Can I Claim My Son's Education Expenses When He Is Not a Dependent?

by Mark Kennan, Demand Media
    The money spent on a diploma can result in a big tax refund.

    The money spent on a diploma can result in a big tax refund.

    When parents are paying for a child's college or graduate tuition, who gets to claim the education tax credits can become a heated discussion. With significant tax incentives, like the American Opportunity Tax Credit and the Lifetime Learning Credit potentially at stake, making sure you know who should be claiming the child's expenses is a big deal.

    Dependents Only

    In order to claim an education tax credit, the taxpayer must be paying the expenses for herself, her spouse or her dependent. The IRS makes no exception for children who cannot be claimed as a dependent for one reason or another. In the case of the tuition and fees deduction, if the parent pays for education expenses and the student is not claimed as a dependent, the deduction is lost. However, the student might be able to use the American Opportunity Tax Credit or the Lifetime Learning Credit.

    Who Claims Expenses

    For the American Opportunity Tax Credit and the Lifetime Learning Credit, qualifying educational expenses must be claimed by the person who gets to claim the student's exemption. If the student can't be claimed as a dependent by someone else, the student gets to claim his own exemption, and therefore gets to take the education credit. Even if someone else, such as a parent, is paying the costs directly to the school, the IRS treats the parent as making a gift to the son and then the son paying the expenses. Therefore, the son would get to take credit for the expenses paid by the parent.

    Who Can Be a Dependent

    A child who is a full-time student can generally be claimed as a qualifying child until the year he turns 24. The son can't provide more than half his own support and must life with his parents for at least half the year, but an exception is made for the time he is away at school. If the son is 24 or older at the end of the year, he has to pass the more stringent tests to be claimed as a qualifying relative. This requires that the son not have more gross income than the annual exemption amount — $3,800 as of 2012 — and the parent must provide more than half the son's support.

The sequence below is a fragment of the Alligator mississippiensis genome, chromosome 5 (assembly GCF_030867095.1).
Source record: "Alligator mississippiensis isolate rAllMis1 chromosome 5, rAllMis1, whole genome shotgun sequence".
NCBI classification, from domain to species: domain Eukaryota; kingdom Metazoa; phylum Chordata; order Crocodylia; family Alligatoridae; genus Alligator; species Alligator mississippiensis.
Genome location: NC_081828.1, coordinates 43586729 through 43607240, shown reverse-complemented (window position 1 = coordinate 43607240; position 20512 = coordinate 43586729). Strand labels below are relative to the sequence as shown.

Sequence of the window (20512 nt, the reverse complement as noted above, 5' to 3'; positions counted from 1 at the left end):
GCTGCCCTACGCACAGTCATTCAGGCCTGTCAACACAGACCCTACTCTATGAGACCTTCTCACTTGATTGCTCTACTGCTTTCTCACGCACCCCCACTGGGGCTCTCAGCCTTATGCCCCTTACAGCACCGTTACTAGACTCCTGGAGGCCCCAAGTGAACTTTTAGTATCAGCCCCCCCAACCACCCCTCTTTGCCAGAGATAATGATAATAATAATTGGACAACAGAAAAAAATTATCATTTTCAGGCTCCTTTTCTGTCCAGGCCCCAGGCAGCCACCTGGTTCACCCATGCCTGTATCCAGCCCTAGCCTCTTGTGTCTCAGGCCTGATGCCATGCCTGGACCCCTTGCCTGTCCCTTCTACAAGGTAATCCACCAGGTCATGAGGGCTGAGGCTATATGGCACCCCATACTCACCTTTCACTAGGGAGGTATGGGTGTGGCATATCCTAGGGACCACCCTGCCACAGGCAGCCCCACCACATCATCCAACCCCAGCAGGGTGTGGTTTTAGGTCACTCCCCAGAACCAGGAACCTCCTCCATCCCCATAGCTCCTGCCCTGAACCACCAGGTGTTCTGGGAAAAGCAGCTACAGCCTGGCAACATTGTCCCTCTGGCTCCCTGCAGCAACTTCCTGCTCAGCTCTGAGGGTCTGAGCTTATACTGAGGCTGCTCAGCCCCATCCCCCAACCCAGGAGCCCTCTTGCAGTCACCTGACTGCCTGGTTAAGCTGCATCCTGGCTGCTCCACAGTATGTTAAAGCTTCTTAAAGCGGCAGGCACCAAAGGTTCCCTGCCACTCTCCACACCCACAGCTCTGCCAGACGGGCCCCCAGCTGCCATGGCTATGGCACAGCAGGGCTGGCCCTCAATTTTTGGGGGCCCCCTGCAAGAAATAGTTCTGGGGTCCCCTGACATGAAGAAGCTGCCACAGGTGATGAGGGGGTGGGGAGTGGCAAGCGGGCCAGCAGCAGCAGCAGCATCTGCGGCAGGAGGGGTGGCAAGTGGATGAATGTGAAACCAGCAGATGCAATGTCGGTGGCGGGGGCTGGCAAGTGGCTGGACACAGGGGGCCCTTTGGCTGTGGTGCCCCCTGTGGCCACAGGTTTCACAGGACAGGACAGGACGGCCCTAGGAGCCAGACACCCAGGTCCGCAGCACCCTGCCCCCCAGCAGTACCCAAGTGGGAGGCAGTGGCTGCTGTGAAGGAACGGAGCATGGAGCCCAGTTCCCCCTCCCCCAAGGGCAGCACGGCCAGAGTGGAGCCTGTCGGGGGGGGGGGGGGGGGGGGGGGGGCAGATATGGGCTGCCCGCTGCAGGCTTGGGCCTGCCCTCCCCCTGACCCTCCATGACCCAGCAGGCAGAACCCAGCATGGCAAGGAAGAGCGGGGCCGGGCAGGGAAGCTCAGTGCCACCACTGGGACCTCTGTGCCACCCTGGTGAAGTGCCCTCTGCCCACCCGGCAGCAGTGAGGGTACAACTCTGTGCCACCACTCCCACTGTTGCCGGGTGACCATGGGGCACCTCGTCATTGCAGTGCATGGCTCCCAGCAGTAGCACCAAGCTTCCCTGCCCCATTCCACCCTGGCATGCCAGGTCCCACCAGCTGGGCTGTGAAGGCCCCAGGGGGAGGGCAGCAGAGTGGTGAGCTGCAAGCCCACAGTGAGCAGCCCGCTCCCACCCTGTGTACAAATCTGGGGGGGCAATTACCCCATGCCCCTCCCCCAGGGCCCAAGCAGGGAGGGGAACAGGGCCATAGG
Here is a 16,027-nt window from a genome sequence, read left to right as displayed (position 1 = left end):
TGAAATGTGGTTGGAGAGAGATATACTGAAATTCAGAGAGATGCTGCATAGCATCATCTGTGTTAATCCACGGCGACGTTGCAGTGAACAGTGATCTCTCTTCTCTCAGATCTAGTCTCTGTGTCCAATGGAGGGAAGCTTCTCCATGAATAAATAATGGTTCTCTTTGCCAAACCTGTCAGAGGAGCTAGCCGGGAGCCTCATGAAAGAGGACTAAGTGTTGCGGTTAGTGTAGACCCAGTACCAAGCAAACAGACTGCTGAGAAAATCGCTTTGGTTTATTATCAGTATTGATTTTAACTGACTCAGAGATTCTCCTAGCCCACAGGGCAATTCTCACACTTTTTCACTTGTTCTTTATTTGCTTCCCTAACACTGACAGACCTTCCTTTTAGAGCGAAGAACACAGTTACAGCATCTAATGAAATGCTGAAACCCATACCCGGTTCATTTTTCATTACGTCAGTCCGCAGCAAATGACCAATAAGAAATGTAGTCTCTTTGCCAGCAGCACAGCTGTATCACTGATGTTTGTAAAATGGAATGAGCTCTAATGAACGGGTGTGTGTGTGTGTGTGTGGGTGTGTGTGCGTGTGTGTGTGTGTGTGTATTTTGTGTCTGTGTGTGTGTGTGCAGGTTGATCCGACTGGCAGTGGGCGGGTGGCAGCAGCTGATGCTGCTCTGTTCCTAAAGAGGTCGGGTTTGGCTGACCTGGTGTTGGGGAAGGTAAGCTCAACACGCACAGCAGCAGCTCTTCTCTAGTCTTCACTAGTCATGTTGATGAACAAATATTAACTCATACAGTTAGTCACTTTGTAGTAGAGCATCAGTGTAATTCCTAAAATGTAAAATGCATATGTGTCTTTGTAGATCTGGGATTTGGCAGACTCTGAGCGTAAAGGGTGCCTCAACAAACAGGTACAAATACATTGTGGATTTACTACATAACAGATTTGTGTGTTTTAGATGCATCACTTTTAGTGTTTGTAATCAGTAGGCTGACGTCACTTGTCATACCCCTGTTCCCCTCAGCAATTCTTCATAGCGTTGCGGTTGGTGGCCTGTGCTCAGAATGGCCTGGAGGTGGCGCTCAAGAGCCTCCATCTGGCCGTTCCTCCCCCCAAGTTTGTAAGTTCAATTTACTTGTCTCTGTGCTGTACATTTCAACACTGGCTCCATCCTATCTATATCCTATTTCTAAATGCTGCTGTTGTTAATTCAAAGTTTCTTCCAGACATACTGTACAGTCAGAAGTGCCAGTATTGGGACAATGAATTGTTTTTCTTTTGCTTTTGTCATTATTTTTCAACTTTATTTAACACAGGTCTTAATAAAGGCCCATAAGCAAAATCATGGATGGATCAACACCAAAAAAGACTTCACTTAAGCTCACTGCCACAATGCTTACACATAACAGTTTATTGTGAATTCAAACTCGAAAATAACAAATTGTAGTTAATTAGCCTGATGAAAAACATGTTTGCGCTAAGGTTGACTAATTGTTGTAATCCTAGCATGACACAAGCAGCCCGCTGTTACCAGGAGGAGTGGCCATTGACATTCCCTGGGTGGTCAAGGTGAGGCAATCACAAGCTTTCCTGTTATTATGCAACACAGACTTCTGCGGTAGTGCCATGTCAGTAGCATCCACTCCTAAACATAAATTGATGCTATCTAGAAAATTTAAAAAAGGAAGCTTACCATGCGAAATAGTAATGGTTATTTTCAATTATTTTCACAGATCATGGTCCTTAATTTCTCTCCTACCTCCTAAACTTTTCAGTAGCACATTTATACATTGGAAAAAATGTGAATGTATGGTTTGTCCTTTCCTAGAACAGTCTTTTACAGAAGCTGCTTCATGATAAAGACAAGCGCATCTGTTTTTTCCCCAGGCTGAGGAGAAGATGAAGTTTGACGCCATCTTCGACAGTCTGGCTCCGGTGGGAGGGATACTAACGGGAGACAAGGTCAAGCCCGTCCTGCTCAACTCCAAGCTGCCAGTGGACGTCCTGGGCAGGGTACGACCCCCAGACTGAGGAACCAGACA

Qualifying Expenses

    Only qualifying educational expenses can be claimed on income taxes anyway. To qualify for an education tax credit, the student must be enrolled at a post-secondary school, such as a college, university, trade school or vocational school. For the Lifetime Learning Credit and the tuition and fees deduction, the educational expenses are limited to tuition and required fees. For the American Opportunity Tax Credit, books and supplies are also included. Room and board or other living expenses don't qualify for a tax credit.

    About the Author

    Mark Kennan is a writer based in the Kansas City area, specializing in personal finance and business topics. He has been writing since 2009 and has been published by "Quicken," "TurboTax," and "The Motley Fool."

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